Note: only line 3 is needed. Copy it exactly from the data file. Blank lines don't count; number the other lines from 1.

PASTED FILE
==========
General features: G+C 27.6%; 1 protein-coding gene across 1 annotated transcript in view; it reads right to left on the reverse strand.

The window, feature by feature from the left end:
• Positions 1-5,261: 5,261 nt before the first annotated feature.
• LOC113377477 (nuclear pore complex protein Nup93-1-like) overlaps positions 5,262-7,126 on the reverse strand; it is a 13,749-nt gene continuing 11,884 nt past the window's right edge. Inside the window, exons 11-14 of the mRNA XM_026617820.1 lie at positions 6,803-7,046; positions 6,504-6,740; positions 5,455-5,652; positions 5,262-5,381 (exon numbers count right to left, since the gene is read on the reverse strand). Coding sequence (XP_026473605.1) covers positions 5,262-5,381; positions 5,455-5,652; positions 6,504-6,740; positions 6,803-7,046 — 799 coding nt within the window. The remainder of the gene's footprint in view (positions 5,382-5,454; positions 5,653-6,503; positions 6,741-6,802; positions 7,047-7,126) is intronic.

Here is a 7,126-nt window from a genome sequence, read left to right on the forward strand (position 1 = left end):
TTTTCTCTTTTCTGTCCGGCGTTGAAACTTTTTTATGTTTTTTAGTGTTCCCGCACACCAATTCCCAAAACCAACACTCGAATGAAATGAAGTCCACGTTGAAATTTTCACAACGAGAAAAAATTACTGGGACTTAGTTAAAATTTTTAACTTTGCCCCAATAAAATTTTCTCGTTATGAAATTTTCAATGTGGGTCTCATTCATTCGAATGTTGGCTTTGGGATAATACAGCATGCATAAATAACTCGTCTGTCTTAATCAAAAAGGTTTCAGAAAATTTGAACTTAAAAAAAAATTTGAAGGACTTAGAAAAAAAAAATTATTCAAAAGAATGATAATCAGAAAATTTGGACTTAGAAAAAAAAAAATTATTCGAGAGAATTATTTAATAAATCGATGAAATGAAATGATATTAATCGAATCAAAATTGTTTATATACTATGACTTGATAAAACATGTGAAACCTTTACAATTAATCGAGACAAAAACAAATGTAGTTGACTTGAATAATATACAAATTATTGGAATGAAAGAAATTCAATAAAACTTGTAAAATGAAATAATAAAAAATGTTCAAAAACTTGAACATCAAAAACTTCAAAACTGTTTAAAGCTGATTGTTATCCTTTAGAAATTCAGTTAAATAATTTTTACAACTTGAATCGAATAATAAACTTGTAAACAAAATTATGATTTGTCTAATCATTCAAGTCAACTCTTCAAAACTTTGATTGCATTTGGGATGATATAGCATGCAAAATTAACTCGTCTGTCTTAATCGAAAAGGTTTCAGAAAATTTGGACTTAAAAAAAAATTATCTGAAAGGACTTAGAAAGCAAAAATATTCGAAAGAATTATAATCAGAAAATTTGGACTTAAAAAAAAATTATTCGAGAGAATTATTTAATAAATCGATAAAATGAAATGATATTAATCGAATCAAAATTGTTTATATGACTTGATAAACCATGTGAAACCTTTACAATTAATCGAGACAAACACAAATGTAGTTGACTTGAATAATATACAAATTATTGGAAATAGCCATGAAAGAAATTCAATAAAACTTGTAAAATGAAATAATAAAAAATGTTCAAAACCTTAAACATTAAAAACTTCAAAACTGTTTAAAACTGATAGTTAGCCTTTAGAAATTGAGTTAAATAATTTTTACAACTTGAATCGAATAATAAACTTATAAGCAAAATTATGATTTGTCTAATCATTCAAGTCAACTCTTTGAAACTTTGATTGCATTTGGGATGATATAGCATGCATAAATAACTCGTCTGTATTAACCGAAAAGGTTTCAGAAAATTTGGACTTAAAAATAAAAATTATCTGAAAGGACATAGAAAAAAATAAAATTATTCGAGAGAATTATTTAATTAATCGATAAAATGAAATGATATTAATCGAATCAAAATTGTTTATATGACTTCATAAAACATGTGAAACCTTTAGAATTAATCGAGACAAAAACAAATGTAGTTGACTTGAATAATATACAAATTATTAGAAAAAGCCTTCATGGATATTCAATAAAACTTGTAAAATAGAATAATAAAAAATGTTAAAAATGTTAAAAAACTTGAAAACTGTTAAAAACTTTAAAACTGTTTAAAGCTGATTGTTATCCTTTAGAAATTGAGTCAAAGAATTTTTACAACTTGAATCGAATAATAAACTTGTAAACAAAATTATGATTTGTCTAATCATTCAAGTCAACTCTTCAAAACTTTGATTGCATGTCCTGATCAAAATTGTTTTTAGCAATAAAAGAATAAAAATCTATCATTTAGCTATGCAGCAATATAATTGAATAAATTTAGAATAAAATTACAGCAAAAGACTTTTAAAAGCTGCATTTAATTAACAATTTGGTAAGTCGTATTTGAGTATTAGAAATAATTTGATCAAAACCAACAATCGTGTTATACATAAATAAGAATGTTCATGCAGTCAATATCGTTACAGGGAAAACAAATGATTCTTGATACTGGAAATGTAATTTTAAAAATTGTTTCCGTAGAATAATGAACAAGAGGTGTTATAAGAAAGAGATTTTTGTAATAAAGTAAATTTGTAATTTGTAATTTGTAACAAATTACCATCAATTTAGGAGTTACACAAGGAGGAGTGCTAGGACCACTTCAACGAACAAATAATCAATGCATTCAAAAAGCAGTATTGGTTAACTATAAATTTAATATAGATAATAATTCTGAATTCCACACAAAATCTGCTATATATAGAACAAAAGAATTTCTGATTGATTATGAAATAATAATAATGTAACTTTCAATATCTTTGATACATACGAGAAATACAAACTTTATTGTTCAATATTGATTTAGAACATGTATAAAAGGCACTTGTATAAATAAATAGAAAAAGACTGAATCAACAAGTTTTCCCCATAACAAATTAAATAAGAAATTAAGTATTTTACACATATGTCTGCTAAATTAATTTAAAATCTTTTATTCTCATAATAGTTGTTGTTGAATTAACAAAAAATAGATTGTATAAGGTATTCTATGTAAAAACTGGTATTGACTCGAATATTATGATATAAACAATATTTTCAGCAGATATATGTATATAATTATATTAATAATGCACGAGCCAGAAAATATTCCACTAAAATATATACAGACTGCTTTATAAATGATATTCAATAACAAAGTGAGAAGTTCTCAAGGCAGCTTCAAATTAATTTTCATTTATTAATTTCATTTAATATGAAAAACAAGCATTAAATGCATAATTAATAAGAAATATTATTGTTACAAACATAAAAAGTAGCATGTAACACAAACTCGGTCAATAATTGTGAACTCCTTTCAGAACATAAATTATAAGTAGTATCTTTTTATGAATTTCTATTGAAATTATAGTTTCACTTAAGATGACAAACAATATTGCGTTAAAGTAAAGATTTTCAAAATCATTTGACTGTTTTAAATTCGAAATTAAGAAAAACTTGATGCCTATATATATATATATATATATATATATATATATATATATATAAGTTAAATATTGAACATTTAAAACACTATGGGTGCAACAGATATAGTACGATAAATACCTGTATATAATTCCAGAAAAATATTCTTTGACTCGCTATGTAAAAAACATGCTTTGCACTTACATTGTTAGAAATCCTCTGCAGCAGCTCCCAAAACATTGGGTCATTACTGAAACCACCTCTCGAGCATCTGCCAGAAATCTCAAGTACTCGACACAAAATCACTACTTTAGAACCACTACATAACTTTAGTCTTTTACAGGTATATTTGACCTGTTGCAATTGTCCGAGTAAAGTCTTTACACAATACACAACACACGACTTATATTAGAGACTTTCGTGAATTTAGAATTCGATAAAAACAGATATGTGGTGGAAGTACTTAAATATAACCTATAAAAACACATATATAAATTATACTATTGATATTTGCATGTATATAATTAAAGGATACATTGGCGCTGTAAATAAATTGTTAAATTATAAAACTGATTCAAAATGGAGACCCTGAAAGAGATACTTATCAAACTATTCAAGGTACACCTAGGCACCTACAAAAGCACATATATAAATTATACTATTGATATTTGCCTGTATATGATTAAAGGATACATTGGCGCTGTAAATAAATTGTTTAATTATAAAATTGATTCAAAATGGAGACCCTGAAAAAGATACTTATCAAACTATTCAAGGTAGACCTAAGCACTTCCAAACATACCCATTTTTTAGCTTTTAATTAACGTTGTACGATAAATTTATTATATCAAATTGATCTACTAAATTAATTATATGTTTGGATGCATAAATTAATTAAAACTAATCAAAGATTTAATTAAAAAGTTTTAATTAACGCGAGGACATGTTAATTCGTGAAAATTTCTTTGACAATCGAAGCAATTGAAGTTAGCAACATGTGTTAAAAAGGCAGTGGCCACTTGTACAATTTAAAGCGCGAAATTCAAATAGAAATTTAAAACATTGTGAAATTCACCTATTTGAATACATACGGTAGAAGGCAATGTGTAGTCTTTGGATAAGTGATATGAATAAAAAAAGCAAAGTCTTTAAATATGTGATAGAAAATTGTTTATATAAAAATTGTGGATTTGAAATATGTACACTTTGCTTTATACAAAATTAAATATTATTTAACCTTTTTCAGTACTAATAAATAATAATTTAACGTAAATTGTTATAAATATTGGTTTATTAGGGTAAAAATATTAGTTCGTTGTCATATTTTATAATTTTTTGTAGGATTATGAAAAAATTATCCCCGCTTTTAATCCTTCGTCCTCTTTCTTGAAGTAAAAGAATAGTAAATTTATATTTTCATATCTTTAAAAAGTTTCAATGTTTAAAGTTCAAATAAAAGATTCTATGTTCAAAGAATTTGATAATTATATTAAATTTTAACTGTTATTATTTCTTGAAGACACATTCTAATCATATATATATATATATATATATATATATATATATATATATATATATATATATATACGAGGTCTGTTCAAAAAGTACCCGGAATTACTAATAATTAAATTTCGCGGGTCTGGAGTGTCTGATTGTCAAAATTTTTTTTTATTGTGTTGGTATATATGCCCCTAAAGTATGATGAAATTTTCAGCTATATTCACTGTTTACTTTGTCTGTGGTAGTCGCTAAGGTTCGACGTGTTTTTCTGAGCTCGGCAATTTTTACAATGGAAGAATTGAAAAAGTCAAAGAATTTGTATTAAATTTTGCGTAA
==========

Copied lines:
• Positions 1-5,261: 5,261 nt before the first annotated feature.